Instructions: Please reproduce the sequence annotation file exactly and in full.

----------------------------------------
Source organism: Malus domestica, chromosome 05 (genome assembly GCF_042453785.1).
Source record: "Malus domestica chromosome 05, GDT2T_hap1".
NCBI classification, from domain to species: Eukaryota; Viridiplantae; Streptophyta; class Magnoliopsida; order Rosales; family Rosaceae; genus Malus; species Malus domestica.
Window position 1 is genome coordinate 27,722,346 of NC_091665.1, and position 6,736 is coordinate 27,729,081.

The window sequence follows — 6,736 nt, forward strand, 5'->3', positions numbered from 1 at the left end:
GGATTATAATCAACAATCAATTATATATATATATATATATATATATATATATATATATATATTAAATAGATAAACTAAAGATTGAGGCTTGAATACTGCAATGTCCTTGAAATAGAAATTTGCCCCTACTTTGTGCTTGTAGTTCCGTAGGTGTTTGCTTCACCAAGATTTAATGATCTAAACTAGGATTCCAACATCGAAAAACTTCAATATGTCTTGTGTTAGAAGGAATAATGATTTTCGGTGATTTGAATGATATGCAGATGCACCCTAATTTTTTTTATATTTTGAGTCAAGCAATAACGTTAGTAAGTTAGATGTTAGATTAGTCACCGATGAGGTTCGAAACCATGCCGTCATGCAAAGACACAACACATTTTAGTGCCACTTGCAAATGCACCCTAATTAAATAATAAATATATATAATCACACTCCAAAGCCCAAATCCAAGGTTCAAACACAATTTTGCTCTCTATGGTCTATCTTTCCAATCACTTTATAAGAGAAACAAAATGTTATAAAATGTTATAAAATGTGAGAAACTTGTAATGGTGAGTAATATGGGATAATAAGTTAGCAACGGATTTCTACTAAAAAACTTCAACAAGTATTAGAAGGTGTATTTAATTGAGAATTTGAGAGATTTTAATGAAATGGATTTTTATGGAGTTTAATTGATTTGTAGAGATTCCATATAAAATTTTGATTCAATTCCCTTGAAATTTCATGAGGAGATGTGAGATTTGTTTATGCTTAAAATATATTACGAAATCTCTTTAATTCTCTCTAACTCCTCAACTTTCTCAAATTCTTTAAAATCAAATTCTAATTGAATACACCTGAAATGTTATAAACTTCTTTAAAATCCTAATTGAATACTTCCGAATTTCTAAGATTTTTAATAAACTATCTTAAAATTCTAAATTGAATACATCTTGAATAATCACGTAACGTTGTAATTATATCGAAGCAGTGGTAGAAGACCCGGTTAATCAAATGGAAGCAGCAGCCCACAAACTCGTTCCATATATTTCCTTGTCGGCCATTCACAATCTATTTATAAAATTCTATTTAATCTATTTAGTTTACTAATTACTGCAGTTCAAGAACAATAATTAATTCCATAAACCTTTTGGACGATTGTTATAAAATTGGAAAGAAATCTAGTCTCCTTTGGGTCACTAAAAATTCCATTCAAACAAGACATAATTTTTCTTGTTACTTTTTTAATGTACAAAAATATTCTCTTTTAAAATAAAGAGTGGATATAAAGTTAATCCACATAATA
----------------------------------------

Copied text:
Source organism: Malus domestica, chromosome 05 (genome assembly GCF_042453785.1).
Source record: "Malus domestica chromosome 05, GDT2T_hap1".
NCBI classification, from domain to species: Eukaryota; Viridiplantae; Streptophyta; class Magnoliopsida; order Rosales; family Rosaceae; genus Malus; species Malus domestica.
Window position 1 is genome coordinate 27,722,346 of NC_091665.1, and position 6,736 is coordinate 27,729,081.

The window sequence follows — 6,736 nt, forward strand, 5'->3', positions numbered from 1 at the left end:
GGATTATAATCAACAATCAATTATATATATATATATATATATATATATATATATATATATATTAAATAGATAAACTAAAGATTGAGGCTTGAATACTGCAATGTCCTTGAAATAGAAATTTGCCCCTACTTTGTGCTTGTAGTTCCGTAGGTGTTTGCTTCACCAAGATTTAATGATCTAAACTAGGATTCCAACATCGAAAAACTTCAATATGTCTTGTGTTAGAAGGAATAATGATTTTCGGTGATTTGAATGATATGCAGATGCACCCTAATTTTTTTTATATTTTGAGTCAAGCAATAACGTTAGTAAGTTAGATGTTAGATTAGTCACCGATGAGGTTCGAAACCATGCCGTCATGCAAAGACACAACACATTTTAGTGCCACTTGCAAATGCACCCTAATTAAATAATAAATATATATAATCACACTCCAAAGCCCAAATCCAAGGTTCAAACACAATTTTGCTCTCTATGGTCTATCTTTCCAATCACTTTATAAGAGAAACAAAATGTTATAAAATGTTATAAAATGTGAGAAACTTGTAATGGTGAGTAATATGGGATAATAAGTTAGCAACGGATTTCTACTAAAAAACTTCAACAAGTATTAGAAGGTGTATTTAATTGAGAATTTGAGAGATTTTAATGAAATGGATTTTTATGGAGTTTAATTGATTTGTAGAGATTCCATATAAAATTTTGATTCAATTCCCTTGAAATTTCATGAGGAGATGTGAGATTTGTTTATGCTTAAAATATATTACGAAATCTCTTTAATTCTCTCTAACTCCTCAACTTTCTCAAATTCTTTAAAATCAAATTCTAATTGAATACACCTGAAATGTTATAAACTTCTTTAAAATCCTAATTGAATACTTCCGAATTTCTAAGATTTTTAATAAACTATCTTAAAATTCTAAATTGAATACATCTTGAATAATCACGTAACGTTGTAATTATATCGAAGCAGTGGTAGAAGACCCGGTTAATCAAATGGAAGCAGCAGCCCACAAACTCGTTCCATATATTTCCTTGTCGGCCATTCACAATCTATTTATAAAATTCTATTTAATCTATTTAGTTTACTAATTACTGCAGTTCAAGAACAATAATTAATTCCATAAACCTTTTGGACGATTGTTATAAAATTGGAAAGAAATCTAGTCTCCTTTGGGTCACTAAAAATTCCATTCAAACAAGACATAATTTTTCTTGTTACTTTTTTAATGTACAAAAATATTCTCTTTTAAAATAAAGAGTGGATATAAAGTTAATCCACATAATA